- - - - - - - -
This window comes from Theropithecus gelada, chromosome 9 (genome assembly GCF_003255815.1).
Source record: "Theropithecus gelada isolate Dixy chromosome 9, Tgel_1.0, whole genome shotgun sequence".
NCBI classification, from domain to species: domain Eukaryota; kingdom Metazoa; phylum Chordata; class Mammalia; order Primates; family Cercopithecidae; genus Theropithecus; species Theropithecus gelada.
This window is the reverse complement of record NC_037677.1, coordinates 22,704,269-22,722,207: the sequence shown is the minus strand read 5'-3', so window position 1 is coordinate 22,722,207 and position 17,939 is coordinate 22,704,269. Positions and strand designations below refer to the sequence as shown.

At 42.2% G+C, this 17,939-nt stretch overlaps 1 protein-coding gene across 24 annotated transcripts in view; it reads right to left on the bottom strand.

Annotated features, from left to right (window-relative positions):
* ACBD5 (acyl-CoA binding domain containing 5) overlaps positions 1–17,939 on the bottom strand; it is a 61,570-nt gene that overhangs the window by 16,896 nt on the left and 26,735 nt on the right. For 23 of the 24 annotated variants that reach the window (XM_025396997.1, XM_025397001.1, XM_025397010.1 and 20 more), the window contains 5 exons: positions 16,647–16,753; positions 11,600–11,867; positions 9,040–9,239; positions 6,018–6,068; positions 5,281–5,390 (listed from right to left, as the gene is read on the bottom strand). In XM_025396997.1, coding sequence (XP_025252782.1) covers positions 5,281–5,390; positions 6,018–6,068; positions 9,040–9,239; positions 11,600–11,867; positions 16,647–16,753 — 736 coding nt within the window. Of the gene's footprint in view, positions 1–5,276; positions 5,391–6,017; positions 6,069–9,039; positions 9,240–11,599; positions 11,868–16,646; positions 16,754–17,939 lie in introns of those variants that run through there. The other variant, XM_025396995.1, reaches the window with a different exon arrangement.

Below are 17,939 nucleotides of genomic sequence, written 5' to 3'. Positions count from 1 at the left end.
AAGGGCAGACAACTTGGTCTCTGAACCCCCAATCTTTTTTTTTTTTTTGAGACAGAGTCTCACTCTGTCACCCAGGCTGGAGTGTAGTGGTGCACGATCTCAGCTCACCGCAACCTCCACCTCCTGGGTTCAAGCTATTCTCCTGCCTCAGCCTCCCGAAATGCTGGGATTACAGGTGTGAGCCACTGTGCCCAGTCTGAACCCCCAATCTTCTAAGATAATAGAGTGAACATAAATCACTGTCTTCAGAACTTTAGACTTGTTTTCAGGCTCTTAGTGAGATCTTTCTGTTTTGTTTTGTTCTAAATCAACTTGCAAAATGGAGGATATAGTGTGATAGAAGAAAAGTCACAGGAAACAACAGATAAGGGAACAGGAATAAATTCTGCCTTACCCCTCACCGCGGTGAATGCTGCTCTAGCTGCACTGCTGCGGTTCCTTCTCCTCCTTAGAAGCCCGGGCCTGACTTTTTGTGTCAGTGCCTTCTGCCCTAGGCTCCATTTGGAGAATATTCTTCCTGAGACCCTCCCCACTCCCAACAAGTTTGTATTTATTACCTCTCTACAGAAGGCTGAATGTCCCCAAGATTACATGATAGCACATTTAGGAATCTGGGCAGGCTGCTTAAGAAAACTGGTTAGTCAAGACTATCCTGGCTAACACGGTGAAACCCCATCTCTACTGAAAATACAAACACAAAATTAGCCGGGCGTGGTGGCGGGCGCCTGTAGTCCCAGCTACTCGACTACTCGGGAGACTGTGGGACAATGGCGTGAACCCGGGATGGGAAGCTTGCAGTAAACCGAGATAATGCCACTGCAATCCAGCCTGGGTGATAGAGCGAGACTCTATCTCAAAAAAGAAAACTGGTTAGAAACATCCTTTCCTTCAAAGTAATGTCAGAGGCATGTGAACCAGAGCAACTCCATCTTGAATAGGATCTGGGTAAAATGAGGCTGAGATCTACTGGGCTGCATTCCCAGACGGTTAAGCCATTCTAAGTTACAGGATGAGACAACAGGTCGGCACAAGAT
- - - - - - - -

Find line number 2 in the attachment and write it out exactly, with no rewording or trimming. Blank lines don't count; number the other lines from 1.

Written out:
Source record: "Theropithecus gelada isolate Dixy chromosome 9, Tgel_1.0, whole genome shotgun sequence".